Some articles on comparisons, comparison:
... prompt badminton enthusiasts to make other comparisons that are more contentious ... tennis often claim that their sport is the more physically demanding, such comparisons are difficult to make objectively because of the differing demands of the games ...
... Three-way comparisons have the elegant property of being simple to compose to build lexicographic comparisons of non-primitive data types, unlike two-way comparisons ... As a result, if the first comparison is equal (thus evaluates to 0), it will "fall through" to the second comparison, and so on ... comparison of lists are done lexicographically, which means that it is possible to build a chain of comparisons like the above example by putting ...
... The number of comparisons that a comparison sort algorithm requires increases at least in proportion to, where is the number of elements to sort ... The sort algorithm must gain enough information from the comparisons to identify the correct permutation ... steps, it cannot distinguish more than 2f(n) cases because the keys are distinct and each comparison has only two possible outcomes ...
Famous quotes containing the word comparisons:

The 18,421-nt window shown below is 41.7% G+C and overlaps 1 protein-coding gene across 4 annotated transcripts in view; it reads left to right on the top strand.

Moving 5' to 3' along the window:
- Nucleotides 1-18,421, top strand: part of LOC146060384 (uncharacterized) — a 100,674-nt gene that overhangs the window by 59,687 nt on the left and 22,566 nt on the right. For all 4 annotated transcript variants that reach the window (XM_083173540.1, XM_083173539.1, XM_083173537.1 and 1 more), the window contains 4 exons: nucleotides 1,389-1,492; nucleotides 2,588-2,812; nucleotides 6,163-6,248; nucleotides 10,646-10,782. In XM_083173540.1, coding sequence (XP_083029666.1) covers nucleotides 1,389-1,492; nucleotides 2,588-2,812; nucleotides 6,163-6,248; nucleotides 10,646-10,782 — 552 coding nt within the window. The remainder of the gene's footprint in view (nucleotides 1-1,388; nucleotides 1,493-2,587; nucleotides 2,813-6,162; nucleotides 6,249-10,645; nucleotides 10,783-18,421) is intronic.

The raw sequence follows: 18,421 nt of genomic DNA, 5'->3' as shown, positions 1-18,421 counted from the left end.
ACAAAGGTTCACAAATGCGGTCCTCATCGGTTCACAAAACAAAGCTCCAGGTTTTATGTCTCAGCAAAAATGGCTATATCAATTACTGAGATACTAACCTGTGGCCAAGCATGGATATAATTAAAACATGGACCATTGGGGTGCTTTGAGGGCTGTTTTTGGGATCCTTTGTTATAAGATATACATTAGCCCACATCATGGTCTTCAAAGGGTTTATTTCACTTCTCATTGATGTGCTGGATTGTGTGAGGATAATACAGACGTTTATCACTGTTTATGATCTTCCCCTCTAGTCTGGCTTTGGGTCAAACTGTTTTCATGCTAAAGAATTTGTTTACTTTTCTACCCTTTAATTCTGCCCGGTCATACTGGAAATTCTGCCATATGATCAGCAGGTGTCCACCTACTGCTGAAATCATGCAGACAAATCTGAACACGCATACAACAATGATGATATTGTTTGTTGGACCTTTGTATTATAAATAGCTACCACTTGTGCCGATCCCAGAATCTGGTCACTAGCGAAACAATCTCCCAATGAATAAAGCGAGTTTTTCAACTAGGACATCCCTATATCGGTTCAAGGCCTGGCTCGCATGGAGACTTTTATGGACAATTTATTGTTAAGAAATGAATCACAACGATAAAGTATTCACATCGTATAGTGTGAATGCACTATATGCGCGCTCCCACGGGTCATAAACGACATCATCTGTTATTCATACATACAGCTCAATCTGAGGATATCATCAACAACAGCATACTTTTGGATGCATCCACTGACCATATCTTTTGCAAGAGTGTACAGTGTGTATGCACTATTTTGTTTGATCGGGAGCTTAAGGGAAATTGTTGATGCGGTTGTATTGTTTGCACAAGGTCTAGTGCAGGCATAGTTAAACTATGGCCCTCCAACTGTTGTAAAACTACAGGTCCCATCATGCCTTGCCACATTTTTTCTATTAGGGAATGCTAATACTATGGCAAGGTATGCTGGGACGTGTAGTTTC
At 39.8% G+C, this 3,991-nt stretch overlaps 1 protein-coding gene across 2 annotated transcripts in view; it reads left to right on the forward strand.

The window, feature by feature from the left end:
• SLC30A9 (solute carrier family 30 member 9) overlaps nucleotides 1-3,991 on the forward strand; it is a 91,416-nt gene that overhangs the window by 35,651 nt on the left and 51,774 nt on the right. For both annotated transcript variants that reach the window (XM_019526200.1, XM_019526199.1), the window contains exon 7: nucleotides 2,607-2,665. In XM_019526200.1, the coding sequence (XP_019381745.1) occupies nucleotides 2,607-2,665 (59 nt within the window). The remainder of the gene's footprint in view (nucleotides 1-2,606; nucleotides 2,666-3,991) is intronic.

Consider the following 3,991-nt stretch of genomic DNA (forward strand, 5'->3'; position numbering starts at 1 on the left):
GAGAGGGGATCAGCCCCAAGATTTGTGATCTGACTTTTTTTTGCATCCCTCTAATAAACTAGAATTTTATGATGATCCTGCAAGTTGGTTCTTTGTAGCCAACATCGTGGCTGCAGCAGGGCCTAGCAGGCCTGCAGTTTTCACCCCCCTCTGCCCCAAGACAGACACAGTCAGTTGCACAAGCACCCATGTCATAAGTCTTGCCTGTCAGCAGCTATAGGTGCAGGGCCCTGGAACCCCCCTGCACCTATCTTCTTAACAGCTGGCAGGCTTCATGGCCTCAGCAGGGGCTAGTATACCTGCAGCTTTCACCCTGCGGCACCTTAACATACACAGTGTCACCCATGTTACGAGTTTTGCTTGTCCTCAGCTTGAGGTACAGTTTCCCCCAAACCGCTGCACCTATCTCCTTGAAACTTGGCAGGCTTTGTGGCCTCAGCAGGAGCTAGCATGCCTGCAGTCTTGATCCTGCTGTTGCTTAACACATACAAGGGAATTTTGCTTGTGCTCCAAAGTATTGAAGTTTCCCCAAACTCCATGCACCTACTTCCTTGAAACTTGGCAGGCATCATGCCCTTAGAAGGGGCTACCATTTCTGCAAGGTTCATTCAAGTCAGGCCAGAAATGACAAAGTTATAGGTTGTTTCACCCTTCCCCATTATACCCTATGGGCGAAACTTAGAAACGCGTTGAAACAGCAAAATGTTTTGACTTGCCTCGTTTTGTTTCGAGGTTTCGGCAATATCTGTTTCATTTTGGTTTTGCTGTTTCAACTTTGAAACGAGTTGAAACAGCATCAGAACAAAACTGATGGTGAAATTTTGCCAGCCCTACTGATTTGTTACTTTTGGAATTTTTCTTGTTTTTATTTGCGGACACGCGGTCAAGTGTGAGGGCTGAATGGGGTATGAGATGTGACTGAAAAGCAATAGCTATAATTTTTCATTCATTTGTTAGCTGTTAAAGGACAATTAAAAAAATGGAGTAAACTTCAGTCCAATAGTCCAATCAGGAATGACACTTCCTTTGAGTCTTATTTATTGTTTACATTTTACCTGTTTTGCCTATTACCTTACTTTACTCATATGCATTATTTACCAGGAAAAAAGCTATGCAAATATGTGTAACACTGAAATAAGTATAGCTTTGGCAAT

“I dont like comparisons with football. Baseball is an entirely different game. You can watch a tight, well-played football game, but it isnt exciting if half the stadium is empty. The violence on the field must bounce off a lot of people. But you can go to a ball park on a quiet Tuesday afternoon with only a few thousand people in the place and thoroughly enjoy a one-sided game. Baseball has an aesthetic, intellectual appeal found in no other team sport.”
—Bowie Kuhn (b. 1926)
“The surest route to breeding jealousy is to compare. Since jealousy comes from feeling less than another, comparisons only fan the fires.”
—Dorothy Corkville Briggs (20th century)
“Decade after decade, artists came to paint the light of Provincetown, and comparisons were made to the lagoons of Venice and the marshes of Holland, but then the summer ended and most of the painters left, and the long dingy undergarment of the gray New England winter, gray as the spirit of my mood, came down to visit.”
—Norman Mailer (b. 1923)